They simply say the most outrageous thing they can think of on a subject, to trigger you all into enough righteous indignation that you post back, afterwhich they will simply further amplify the outrageousness of their stance just to get you even more worked up, so you'll reply again.

You are being played.

Unless these losers are saying something that makes enough sense that the people reading these blogs might be fooled by it, don't respond at all, and that stops the thread in its tracks.

The long thread that you all just participated in has only succeeded in hopelessly plastering this web site with a bunch of useless garbage, meaning that if anyone post a comment that was actually meaningful on another topic, it likely got completely missed.

Now that PaulT and meatlivid have become so outrageous that they are essentially mo longer anything more than nutball cartoon versions of themselves. There is really no point in responding to them directly. If you do, they will -never- stop replying. They are addicts. Trolling is a real addiction. People get treated for it.

Posted by Eric Brooks on Sep. 30, 2011 @ 8:21 am

"trolling" or "paid interference" or signs of "addiction".

But the simple fact is that you can't refute a single point made, and all you and your pet monkey have is insults and personal attacks.

Posted by PaulT on Sep. 30, 2011 @ 8:37 am

and unsupported claims by the use of facts. However, it appears that facts are stupid things to you. But to go back to a previous reply you made to me: you wrote that you were merely stating opinions on this site, so to now say no one has refuted your points is rather intellectually dishonest as you previously said you were only stating an opinion.

As with what Eric wrote, I believe you are just hear to act in bad faith, and that you really have no desire to engage in any real debate. Time to put you on ignore. You can claim a victory by me no longer wishing to engage with you, but it would be a rather hollow and self-serving one as your intent here is nothing but disingenuous.

Posted by Michael W. on Sep. 30, 2011 @ 6:20 pm

Well put @VAporOner, but dig deeper into the nature of the sub-prime home loans. The people who were selling them to low income folks were extremely well trained and clever in how they tricked people into getting trapped in those loans.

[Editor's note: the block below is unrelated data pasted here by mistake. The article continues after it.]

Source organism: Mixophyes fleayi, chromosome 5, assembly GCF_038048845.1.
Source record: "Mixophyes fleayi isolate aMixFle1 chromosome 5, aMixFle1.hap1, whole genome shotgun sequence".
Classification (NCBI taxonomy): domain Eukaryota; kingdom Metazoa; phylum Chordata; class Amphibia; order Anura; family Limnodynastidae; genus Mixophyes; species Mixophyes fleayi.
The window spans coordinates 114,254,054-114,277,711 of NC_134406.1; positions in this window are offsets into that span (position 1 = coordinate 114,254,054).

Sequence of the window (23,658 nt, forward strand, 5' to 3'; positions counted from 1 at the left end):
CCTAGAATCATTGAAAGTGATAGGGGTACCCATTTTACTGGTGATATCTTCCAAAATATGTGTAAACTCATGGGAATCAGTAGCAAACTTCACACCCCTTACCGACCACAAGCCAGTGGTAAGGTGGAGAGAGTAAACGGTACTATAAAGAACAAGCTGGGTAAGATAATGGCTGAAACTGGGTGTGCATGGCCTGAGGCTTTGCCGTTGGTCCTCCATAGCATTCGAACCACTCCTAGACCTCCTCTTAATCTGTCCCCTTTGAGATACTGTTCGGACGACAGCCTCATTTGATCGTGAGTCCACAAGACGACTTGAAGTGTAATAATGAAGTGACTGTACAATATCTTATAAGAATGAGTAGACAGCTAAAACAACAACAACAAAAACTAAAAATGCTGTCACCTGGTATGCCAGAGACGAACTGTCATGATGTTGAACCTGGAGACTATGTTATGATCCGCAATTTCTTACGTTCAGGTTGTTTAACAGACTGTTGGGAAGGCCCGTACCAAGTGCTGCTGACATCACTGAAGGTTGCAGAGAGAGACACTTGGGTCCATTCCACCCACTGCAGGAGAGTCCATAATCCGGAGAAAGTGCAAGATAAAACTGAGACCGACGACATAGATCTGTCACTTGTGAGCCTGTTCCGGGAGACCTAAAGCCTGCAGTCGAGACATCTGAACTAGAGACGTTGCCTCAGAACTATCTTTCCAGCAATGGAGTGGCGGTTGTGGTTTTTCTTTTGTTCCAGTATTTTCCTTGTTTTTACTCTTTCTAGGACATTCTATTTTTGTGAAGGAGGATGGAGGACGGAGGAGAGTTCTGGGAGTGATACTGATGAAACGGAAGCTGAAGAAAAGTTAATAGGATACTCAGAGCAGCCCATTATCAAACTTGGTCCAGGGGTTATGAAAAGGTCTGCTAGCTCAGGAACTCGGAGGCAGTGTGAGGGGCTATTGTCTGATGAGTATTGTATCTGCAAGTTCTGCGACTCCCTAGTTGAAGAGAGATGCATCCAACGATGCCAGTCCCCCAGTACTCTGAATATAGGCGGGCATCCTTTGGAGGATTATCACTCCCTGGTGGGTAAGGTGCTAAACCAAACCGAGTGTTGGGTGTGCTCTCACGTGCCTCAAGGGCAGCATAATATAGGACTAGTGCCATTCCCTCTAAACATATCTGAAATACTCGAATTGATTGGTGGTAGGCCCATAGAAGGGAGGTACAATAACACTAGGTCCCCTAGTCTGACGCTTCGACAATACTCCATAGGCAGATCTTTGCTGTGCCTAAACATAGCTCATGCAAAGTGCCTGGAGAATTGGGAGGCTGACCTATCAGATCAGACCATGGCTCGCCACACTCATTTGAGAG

Truly, nearly all were unwitting victims...

Posted by Eric Brooks on Sep. 29, 2011 @ 7:16 pm
Posted by Right on Sister Snapples on Sep. 29, 2011 @ 8:25 pm

in the above post?
or another?

Posted by Sopa on Sep. 29, 2011 @ 8:46 pm

"At what point, in Eric's world..."

Posted by Right on Sister Snapples on Sep. 29, 2011 @ 11:21 pm

Anyone buying a home in 1975, as Brenda did, bought it at probably one tenth of current values. If you managed the payments in the early years and resisted the temptation to use your home as an ATM, then the loan would have been paid off long ago.

Even now, the equity in this property should enable her to see, pay off her debts, and move somewhere more appropriate to her financial situation.

But of course all Eric the Red sees in his simplistic world is that Banks are evil. He sees what he wants to see. Most reasonable people would feel some compassion for both parties here. But not of course if you're really just using this as an opportunity to score cheap political points

Posted by PaulT on Sep. 29, 2011 @ 11:58 pm

Eric should explain at what point, exactly, one's actions become one's own responsibility.

I am sympathetic to the argument that there has been fraud in home loan applications - of that there is no doubt. But there have also been cases of borrowers asking for, and being granted, WAY too much than they could bear.

PaulT - there ARE two sides to this issue - neither the banks nor the borrowers have been on the up-'n-up. But the total institutional power of the banks overwhelms that of the borrowers, yet in this case you clearly lay out the issues of why the borrower is MORE responsible than her lender.